Manufacturing activity in the UK grew for the seventh consecutive month in February but expansion was subdued as orders at home and from abroad disappointed.

However, there was further evidence that producers are more able to pass on increased costs to customers as factory gate prices rose at their fastest in a year.

The Chartered Institute of Purchasing and Supply, in conjunction with the Royal Bank of Scotland, said its purchasing managers index recorded a weaker than expected reading of 51.7 last month, a touch softer than the upwardly revised 51.8 hit in January. A figure above 50 indicates expansion, below a contraction.

New orders increased for the ninth month in a row, though the reading of 52.6 is down from an average of 53.2 for the previous five months. The domestic market was the main driver of these orders, said CIPS/RBS, after demand from abroad was unchanged. The lack of growth in export orders is particularly disappointing. Analysts had hoped that the pick up in the the Eurozone economy, in particular, would have provided a boost to UK manufacturers.

Producers’ margins continue to be squeezed. The pace of input price inflation jumped to 65.7 compared with 61.6 in January, the fastest in 13 months, as firms again felt the effects of higher energy and commodity prices.

However, companies are enjoying more success in bumping up charges to their clients - the output price reading of 54.1 is the seventh consecutive month of improved pricing power and represents the sharpest rise in a year.

While this is better news for manufacturers the trend will be eyed with some concern at the Bank of England. The Bank’s monetary policy committee is mindful of any signs that inflation is being pushed through the supply chain.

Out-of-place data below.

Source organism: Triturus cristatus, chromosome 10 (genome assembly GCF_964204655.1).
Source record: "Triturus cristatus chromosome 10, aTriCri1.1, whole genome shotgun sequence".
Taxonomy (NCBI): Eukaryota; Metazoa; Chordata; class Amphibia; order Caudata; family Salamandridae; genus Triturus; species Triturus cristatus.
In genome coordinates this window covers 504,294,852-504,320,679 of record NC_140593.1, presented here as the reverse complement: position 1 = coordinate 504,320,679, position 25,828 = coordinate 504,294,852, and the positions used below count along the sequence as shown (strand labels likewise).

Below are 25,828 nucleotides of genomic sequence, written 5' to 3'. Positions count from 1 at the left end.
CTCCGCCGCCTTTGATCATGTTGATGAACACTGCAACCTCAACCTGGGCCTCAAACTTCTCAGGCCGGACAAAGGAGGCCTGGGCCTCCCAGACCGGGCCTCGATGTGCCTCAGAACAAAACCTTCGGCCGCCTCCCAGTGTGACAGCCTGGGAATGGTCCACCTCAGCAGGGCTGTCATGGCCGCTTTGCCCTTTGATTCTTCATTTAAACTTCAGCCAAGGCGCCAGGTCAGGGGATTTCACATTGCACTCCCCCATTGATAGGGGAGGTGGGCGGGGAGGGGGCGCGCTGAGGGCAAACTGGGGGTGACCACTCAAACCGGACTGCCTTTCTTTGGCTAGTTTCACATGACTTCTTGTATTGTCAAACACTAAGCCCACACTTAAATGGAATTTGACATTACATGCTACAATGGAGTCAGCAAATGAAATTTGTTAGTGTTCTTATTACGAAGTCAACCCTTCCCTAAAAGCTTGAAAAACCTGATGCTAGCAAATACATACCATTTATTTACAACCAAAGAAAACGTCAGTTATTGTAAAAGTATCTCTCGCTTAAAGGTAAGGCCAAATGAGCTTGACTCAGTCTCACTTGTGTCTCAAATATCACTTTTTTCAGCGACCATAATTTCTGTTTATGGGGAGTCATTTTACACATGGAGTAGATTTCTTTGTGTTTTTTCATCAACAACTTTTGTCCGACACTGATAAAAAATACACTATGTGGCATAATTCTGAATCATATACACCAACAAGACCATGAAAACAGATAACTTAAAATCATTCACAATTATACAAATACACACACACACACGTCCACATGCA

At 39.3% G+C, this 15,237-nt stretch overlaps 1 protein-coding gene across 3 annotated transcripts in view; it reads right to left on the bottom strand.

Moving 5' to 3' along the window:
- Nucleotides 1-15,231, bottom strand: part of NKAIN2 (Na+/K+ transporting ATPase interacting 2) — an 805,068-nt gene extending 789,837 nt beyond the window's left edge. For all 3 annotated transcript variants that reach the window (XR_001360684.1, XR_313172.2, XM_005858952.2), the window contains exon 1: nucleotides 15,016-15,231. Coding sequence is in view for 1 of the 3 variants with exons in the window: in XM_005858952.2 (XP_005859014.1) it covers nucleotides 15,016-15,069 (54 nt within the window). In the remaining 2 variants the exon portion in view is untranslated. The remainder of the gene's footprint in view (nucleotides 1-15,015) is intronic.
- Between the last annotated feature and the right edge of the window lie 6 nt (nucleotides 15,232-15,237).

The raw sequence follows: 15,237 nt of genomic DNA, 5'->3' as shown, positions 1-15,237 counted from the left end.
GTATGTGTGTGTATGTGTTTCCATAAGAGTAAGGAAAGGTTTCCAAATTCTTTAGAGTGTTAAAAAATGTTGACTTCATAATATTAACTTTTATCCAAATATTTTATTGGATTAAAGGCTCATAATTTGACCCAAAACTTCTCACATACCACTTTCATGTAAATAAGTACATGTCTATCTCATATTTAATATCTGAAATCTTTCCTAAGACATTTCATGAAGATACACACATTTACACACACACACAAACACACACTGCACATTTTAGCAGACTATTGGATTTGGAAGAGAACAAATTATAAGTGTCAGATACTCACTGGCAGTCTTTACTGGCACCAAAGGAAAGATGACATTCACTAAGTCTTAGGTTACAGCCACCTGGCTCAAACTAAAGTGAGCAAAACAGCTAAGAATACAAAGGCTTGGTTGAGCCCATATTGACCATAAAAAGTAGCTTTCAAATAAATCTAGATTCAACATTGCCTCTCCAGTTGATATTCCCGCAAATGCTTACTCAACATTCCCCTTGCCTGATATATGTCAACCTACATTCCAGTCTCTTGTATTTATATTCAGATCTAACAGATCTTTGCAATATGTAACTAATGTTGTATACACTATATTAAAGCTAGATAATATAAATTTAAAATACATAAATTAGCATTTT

Commenting on the implications for financial markets of the report, Richard McGuire, fixed income strategist at RBC Capital Markets said: “A modestly weaker manufacturing PMI headline, but indications of inflationary [pressures] passing through the survey lend the report a bearish slant for bonds. While this margin compression does not augur well regarding future manufacturing activity, the MPC will likely be mostly concerned by this survey’s negative inflationary implications.”

● Separately, the Bank of England on Wednesday said mortgage lending rose by £9.2bn in January, the biggest increase in almost two years. The figure chimes with the firmer housing market and the sharp annual rise in mortgage approvals revealed by the British Banking Association earlier this week. The Bank also reported that consumer credit rose by £1.3bn, with credit card lending increasing by £0.7bn. However, the annual growth rate of consumer credit continued to decline, hitting 8.7 per cent in January.

Get alerts on Central banks when a new story is published

Copyright The Financial Times Limited 2020. All rights reserved.
Reuse this content (opens in new window)

Comments have not been enabled for this article.

Follow the topics in this article